Friday, January 28, 2022

Bakersfield Mist—Triangle Productions—NE Portland


Eye of the Beholder

    This Live show is written by Stephen Sacks and is based on a true incident.  It is directed and designed by Donald Horn, and is playing at their space at 1785 NE Sandy Blvd. (free parking lot next to the building) through February 12th.  Be advised that full Covid protocols are in place…vaccine cards, masks, temp. check, etc.  For more information, go to their site at or call 503-239-5919.

    This story reminds me of a short, silent film I saw some years back.  A disheveled man walks out on a dry dock, on which sets several cans of paint of different colors.  He begins tossing the paint from the buckets onto a giant canvas he has positioned on the dry ground below the dock.

    He then gets a mop he has brought with him and jumps off the dock and begins smearing the paint around on the canvas.  When satisfied of his creation, he takes a saw and begins cutting the canvas into smaller sections and stacks them on the dock. 

    As if on cue, a helicopter lands onto the dock and some very well-dressed individualsget out of the copter, approach the scruffy man, giving him a wad of cash, pick up the stacks and load them on the helicopter and fly off.  On the copter’s door is printed the name of a very exclusive art gallery in New York.  Art?  It’s in the eye of the beholder!

    The play by Sacks concerns a trailer park, ex-bartender, Maude (Helen Raptis), who goes to a thrift shop and picks up a painting for $3, which she believes is a genuine Jackson Pollock work, worth millions.  In order to prove her claim, though, she must get an art expert to authenticate it.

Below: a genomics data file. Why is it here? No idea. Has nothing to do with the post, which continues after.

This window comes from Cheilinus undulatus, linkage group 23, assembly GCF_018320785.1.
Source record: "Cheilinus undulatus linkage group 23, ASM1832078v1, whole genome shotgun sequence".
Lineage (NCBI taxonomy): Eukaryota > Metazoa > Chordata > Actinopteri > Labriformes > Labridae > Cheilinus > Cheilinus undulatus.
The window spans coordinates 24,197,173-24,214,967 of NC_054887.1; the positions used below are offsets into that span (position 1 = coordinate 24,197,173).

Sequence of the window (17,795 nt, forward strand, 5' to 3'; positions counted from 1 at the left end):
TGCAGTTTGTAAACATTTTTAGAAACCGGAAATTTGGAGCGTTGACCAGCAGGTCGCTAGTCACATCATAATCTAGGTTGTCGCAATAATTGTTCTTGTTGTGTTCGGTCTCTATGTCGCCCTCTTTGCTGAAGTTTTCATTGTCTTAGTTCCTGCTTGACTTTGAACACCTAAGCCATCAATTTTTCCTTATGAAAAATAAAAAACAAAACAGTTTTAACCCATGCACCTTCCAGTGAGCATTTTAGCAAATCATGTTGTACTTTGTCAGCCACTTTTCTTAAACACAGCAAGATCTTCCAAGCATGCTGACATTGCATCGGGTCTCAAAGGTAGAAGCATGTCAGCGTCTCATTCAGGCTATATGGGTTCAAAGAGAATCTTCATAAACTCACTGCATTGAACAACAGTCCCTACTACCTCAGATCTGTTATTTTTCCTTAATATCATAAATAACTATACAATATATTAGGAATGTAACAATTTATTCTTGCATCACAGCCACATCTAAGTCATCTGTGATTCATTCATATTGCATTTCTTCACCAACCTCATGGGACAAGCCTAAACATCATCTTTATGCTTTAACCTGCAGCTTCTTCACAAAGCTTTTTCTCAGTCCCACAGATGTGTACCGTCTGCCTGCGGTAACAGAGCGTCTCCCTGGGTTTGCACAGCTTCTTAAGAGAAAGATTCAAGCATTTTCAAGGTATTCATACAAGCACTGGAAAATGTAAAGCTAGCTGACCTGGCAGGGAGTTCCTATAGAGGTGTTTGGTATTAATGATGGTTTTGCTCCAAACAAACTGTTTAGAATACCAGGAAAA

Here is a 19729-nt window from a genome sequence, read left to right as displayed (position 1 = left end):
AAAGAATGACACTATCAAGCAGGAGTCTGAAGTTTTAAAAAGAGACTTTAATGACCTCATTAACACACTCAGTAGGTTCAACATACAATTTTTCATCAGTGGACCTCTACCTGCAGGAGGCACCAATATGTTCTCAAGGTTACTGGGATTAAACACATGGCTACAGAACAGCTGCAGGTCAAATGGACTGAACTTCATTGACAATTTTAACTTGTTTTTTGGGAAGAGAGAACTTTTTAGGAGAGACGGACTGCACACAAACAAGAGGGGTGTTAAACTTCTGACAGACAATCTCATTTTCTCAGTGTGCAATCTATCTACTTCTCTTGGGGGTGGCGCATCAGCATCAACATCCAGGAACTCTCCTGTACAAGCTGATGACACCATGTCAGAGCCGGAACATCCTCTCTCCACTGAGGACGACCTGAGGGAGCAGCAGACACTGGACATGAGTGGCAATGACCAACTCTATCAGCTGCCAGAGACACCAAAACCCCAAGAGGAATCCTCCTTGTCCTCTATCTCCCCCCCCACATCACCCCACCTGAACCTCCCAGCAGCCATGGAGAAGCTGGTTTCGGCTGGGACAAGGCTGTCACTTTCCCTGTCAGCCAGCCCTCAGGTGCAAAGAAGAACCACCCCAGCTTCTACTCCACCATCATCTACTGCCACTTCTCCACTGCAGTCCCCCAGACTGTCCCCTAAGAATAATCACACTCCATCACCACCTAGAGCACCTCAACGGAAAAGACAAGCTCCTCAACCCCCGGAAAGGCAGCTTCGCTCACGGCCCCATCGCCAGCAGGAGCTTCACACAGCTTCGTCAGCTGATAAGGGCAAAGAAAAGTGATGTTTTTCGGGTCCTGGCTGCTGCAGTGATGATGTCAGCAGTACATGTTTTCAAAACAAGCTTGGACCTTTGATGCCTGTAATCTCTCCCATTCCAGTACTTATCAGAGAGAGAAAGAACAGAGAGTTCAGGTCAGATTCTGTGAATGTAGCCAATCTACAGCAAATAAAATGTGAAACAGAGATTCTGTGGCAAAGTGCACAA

Enter Lionel (Michael Fisher-Welsh), an uppity, famous New York art critic, to make just such a decision.  Unfortunately, he doesn’t view the paining in the same way she does.  What ensues is a battle of wits (such as they are), as much about class distinctions and education between them, as it is about the nature of art.  During the confrontations, they both expose personal sides of each other and their pasts, which I can’t really go into without revealing plot devices the audience should discover.

    But it does bring up some universal issues as to what constitutes real art.  Is it the brush strokes by hand, or the passion of the heart of the artist?  And who is to decide this, an “expert” whose word we just need to take, or the viewer who may become transformed/enveloped by the art?  “Ay, there’s the rub….”  A question devoutly to be pondered.

    Both actors have their supreme moments of passion and rage upon the stage.  Fisher-Welsh is very impressive in his monologue wherein he endeavors to immerse himself in the soul of Pollock, as he writhes and contorts himself on the canvas of her living room floor.  And Raptis is equally impassioned when she attempts to convey the emotional response she has to the work, as it relates to her family’s tragic circumstances, and very well performed, also.  When two worlds collide, one has to give way to the other…or do they?

    Horn has once again turned our worlds upside down and made us think, as well as be entertained by his plays.  In essence, he has two titans of the stage do battle in an arena with each one matching the skill of the other.  And I especially like Horn’s set design, an elegance in simplicity.  Definitely worth seeing!